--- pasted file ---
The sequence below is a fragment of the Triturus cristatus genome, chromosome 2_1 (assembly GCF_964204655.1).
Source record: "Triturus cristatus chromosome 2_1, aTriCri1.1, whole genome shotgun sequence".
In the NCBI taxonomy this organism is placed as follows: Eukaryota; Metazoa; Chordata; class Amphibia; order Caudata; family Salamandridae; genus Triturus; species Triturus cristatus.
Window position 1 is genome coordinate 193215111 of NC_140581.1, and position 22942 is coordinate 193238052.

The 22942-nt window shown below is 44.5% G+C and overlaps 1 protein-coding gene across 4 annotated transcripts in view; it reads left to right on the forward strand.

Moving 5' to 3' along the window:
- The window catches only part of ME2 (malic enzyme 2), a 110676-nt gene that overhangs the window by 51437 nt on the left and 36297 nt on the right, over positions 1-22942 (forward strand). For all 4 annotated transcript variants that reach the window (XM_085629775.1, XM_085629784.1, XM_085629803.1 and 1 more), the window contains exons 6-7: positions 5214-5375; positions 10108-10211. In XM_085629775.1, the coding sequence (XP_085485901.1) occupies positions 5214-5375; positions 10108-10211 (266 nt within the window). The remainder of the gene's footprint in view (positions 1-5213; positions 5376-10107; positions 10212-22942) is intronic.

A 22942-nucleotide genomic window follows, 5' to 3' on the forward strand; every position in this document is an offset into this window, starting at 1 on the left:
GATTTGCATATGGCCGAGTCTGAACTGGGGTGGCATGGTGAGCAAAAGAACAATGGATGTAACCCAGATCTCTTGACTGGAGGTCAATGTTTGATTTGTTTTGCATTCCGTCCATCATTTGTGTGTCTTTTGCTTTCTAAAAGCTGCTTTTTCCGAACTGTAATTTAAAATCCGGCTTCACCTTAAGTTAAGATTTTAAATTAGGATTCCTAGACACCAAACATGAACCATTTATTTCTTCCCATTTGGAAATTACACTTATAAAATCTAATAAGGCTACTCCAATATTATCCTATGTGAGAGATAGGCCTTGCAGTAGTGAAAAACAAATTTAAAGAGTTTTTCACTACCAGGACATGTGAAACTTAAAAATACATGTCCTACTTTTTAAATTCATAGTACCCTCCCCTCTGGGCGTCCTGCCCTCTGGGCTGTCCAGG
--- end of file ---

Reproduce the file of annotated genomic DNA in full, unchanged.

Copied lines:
The sequence below is a fragment of the Triturus cristatus genome, chromosome 2_1 (assembly GCF_964204655.1).
Source record: "Triturus cristatus chromosome 2_1, aTriCri1.1, whole genome shotgun sequence".
In the NCBI taxonomy this organism is placed as follows: Eukaryota; Metazoa; Chordata; class Amphibia; order Caudata; family Salamandridae; genus Triturus; species Triturus cristatus.
Window position 1 is genome coordinate 193215111 of NC_140581.1, and position 22942 is coordinate 193238052.

The 22942-nt window shown below is 44.5% G+C and overlaps 1 protein-coding gene across 4 annotated transcripts in view; it reads left to right on the forward strand.

Moving 5' to 3' along the window:
- The window catches only part of ME2 (malic enzyme 2), a 110676-nt gene that overhangs the window by 51437 nt on the left and 36297 nt on the right, over positions 1-22942 (forward strand). For all 4 annotated transcript variants that reach the window (XM_085629775.1, XM_085629784.1, XM_085629803.1 and 1 more), the window contains exons 6-7: positions 5214-5375; positions 10108-10211. In XM_085629775.1, the coding sequence (XP_085485901.1) occupies positions 5214-5375; positions 10108-10211 (266 nt within the window). The remainder of the gene's footprint in view (positions 1-5213; positions 5376-10107; positions 10212-22942) is intronic.

A 22942-nucleotide genomic window follows, 5' to 3' on the forward strand; every position in this document is an offset into this window, starting at 1 on the left:
GATTTGCATATGGCCGAGTCTGAACTGGGGTGGCATGGTGAGCAAAAGAACAATGGATGTAACCCAGATCTCTTGACTGGAGGTCAATGTTTGATTTGTTTTGCATTCCGTCCATCATTTGTGTGTCTTTTGCTTTCTAAAAGCTGCTTTTTCCGAACTGTAATTTAAAATCCGGCTTCACCTTAAGTTAAGATTTTAAATTAGGATTCCTAGACACCAAACATGAACCATTTATTTCTTCCCATTTGGAAATTACACTTATAAAATCTAATAAGGCTACTCCAATATTATCCTATGTGAGAGATAGGCCTTGCAGTAGTGAAAAACAAATTTAAAGAGTTTTTCACTACCAGGACATGTGAAACTTAAAAATACATGTCCTACTTTTTAAATTCATAGTACCCTCCCCTCTGGGCGTCCTGCCCTCTGGGCTGTCCAGG